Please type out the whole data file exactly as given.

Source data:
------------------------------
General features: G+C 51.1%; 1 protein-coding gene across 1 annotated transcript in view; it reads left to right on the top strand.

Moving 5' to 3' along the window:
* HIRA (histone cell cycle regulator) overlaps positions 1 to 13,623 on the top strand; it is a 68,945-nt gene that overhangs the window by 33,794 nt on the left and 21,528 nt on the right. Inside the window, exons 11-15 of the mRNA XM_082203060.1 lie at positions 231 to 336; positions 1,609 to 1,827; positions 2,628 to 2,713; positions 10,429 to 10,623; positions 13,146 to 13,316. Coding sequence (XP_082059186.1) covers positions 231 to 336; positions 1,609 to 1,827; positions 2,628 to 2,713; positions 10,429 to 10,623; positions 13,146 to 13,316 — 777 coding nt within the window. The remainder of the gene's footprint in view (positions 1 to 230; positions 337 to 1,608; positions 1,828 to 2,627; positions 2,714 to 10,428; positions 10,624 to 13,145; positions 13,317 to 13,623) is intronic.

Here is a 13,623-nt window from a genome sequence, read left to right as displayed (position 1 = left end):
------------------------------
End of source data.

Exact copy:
General features: G+C 51.1%; 1 protein-coding gene across 1 annotated transcript in view; it reads left to right on the top strand.

Moving 5' to 3' along the window:
* HIRA (histone cell cycle regulator) overlaps positions 1 to 13,623 on the top strand; it is a 68,945-nt gene that overhangs the window by 33,794 nt on the left and 21,528 nt on the right. Inside the window, exons 11-15 of the mRNA XM_082203060.1 lie at positions 231 to 336; positions 1,609 to 1,827; positions 2,628 to 2,713; positions 10,429 to 10,623; positions 13,146 to 13,316. Coding sequence (XP_082059186.1) covers positions 231 to 336; positions 1,609 to 1,827; positions 2,628 to 2,713; positions 10,429 to 10,623; positions 13,146 to 13,316 — 777 coding nt within the window. The remainder of the gene's footprint in view (positions 1 to 230; positions 337 to 1,608; positions 1,828 to 2,627; positions 2,714 to 10,428; positions 10,624 to 13,145; positions 13,317 to 13,623) is intronic.

Here is a 13,623-nt window from a genome sequence, read left to right as displayed (position 1 = left end):